Saab always wanted to make a better car, a car that would meet their own exacting standards. When General Motors gave Saab a first-generation Opel Vectra with instructions to rebadge it as a Saab, they went ahead and overhauled the entire platform. When General Motors asked them to do it again a few years later, they did the exact same thing, turning a front-wheel drive second-generation Vectra platform into an all-wheel drive one with room for advanced torque distribution that we’d later see on the Saab 9-3 TurboX. They have even changed the wheelbase. Even as they were running out of money, they kept tweaking the GM Epsilon II platform to make the second generation Saab 9-5 just a tiny bit better. This renders the snide remarks calling the 9-5 a Buick LaCrosse largely misdirected. The resulting 9-5 was as different from the LaCrosse as the second-gen Audi TT was from the original, rear-engined Volkswagen Beetle.
Not surprisingly, as the costs of platform development skyrocketed, Saab’s approach to building cars simply became unfeasible. Having invested so much into safety, handling, and uniqueness, they lost money on every car they made. In a world where even Porsche and Lamborghini have to jump into a me-too crossover game to fund the development of their more exciting cars, there was no longer room for a small Swedish company that wanted to do things its own way.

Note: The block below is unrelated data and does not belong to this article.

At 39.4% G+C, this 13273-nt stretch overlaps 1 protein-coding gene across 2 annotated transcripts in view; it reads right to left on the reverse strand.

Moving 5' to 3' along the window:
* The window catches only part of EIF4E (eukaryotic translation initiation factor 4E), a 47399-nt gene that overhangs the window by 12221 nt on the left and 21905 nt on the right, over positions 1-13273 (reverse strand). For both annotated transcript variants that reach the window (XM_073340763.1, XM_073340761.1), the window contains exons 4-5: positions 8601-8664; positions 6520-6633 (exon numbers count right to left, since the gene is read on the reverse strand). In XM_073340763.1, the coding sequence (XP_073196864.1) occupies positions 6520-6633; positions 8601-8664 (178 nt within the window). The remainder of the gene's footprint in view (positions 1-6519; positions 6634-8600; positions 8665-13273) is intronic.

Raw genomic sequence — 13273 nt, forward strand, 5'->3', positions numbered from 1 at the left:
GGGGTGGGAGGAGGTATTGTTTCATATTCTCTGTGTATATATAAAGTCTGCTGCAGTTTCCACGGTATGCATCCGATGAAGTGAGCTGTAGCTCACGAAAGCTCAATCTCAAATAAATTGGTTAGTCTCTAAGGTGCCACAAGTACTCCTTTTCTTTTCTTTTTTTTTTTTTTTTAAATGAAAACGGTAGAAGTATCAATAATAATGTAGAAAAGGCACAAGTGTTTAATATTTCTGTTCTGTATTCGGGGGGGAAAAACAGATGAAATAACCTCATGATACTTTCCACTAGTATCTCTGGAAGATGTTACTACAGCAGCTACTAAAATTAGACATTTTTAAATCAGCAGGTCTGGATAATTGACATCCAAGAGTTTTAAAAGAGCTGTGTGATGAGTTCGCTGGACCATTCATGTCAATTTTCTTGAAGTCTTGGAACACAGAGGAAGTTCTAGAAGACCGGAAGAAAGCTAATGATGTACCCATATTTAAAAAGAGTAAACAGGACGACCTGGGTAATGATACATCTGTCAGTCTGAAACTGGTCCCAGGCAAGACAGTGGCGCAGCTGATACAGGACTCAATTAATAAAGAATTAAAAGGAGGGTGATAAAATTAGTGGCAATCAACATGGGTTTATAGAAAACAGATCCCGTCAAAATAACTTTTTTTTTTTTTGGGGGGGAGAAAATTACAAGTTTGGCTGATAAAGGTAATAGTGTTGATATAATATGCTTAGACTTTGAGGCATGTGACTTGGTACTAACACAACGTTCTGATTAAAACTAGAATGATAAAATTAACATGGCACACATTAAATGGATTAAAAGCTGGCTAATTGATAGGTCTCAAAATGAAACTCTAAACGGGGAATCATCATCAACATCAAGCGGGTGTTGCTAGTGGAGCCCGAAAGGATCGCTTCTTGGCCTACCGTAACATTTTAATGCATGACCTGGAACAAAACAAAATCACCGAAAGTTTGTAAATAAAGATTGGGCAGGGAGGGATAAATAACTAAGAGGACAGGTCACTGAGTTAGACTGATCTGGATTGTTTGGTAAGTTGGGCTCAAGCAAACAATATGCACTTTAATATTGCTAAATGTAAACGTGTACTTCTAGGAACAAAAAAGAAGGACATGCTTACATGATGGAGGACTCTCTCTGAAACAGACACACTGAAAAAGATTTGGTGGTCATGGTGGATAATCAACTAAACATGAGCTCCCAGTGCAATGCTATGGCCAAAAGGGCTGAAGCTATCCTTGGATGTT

Yet, that is exactly what makes Saab so quintessentially Swedish. To the outside world, Swedes are famous for their minimalistic and practical designs. But the first impression is deceptive. Having spent a year living in Sweden, I’ve discovered that Swedes have a peculiar trait that’s not readily apparent to an outside observer: they’re willing to spend enormous amounts of time and resources just to make the world around them better. And that trait is seen everywhere, from small villages to large enterprises.
I mean, in what other country do people put individual metal nameplates on street garbage bins?
In what other country do people knit little scarves for streetlight poles?
If you opened a café in North America, you would purchase regular chairs from a furniture store. A Swedish café orders handmade chairs with legs made from axe handles and backrests made from pitchforks.